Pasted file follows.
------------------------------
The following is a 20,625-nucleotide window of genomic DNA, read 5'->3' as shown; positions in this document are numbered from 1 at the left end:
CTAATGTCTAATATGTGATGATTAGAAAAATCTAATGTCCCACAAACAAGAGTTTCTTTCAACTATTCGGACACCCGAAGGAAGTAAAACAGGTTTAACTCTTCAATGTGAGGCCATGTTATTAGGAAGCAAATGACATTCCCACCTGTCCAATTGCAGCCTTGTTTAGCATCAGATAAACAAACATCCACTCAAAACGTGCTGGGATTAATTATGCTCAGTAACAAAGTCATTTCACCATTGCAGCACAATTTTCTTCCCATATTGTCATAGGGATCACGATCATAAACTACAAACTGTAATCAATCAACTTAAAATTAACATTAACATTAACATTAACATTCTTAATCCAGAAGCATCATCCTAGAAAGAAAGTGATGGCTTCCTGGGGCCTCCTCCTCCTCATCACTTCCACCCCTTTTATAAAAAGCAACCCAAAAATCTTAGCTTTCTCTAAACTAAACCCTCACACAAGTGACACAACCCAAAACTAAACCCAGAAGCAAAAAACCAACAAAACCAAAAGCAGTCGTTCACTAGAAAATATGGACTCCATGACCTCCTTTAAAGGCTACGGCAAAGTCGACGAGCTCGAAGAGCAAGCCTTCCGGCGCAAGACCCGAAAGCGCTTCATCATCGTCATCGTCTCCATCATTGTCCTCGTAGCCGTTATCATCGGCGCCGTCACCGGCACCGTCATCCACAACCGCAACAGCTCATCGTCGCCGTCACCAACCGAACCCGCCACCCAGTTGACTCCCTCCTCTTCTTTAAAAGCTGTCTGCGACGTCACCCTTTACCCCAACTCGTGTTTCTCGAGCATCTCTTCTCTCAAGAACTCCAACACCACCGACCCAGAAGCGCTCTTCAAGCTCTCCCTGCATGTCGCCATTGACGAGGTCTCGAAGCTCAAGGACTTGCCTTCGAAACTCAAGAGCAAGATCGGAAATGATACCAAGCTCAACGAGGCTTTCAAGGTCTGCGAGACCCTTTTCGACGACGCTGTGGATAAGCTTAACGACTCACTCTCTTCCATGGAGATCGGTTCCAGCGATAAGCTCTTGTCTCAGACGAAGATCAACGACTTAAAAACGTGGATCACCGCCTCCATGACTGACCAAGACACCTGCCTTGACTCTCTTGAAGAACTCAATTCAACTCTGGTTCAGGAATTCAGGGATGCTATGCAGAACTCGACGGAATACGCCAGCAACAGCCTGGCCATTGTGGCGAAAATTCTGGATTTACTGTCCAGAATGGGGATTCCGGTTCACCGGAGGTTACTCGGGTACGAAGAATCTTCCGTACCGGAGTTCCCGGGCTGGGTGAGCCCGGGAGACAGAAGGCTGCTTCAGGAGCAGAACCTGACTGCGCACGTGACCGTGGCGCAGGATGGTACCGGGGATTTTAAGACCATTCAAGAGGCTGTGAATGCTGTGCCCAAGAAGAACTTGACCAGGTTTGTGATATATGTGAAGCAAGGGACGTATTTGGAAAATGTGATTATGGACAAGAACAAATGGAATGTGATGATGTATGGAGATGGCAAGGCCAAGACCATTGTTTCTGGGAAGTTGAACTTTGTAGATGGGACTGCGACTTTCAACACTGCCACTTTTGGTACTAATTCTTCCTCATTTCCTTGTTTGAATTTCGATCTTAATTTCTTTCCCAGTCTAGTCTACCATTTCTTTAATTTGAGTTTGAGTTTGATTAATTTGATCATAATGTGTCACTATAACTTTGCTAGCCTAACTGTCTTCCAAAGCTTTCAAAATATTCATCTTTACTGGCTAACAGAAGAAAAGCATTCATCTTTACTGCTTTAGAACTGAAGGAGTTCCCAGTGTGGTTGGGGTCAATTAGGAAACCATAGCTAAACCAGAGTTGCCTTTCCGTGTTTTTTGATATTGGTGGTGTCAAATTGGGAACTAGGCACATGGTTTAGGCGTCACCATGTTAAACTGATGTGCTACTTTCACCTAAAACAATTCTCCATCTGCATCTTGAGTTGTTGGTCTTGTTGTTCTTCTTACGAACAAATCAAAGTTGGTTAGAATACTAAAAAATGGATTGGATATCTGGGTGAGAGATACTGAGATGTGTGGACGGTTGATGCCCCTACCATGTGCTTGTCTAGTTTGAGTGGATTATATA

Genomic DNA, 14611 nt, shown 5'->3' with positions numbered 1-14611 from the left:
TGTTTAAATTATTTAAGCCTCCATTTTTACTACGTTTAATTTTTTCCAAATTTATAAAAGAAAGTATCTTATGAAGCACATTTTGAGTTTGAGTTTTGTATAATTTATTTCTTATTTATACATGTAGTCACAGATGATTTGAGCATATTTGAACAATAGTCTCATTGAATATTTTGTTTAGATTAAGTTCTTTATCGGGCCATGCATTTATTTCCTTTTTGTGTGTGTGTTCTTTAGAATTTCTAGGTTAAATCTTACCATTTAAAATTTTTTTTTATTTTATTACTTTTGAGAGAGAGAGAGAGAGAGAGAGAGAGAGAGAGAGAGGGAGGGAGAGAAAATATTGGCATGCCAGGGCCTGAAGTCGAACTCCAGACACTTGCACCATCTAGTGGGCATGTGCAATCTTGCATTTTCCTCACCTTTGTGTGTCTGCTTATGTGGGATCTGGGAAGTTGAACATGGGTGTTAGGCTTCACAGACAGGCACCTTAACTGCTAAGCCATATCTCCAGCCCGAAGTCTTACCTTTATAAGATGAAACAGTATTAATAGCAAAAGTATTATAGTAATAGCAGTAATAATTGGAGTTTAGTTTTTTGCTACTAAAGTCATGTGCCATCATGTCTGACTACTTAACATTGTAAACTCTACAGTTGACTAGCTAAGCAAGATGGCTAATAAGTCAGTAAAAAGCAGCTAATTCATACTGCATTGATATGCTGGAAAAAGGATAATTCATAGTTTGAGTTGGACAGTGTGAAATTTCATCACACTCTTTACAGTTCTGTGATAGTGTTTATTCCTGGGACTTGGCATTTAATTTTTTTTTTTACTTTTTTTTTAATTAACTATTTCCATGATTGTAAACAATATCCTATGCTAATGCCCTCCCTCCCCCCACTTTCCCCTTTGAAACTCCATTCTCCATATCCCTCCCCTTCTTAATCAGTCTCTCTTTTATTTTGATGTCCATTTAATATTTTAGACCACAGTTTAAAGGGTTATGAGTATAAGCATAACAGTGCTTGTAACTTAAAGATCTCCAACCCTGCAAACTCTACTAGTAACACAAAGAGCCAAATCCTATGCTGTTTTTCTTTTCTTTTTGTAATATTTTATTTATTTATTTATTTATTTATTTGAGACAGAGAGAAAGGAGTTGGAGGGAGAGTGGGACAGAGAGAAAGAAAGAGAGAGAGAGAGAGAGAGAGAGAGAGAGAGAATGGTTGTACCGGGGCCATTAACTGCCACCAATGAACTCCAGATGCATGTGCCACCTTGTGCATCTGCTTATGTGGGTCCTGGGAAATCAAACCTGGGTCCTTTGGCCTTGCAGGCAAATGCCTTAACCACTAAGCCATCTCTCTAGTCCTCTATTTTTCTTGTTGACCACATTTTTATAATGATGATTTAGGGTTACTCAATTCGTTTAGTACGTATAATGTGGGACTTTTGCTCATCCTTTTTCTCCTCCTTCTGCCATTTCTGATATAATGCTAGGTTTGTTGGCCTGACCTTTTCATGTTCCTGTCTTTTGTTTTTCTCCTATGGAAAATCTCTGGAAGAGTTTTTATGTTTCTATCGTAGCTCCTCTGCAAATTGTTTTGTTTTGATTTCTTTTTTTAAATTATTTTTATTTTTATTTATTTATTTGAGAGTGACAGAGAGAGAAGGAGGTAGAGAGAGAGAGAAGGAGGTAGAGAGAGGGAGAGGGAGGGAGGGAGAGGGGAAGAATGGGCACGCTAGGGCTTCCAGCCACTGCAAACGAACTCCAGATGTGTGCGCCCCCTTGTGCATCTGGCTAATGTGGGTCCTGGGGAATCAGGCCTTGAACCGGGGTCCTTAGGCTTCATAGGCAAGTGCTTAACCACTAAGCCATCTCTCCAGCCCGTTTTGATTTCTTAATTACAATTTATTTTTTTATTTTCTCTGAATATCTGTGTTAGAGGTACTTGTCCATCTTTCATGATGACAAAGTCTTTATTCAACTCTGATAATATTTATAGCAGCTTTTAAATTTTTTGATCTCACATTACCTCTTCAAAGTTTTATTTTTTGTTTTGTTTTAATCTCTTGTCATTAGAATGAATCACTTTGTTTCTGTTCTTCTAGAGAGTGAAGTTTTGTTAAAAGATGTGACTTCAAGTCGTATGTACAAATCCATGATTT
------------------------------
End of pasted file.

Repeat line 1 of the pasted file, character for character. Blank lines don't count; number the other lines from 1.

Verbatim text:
The following is a 20,625-nucleotide window of genomic DNA, read 5'->3' as shown; positions in this document are numbered from 1 at the left end: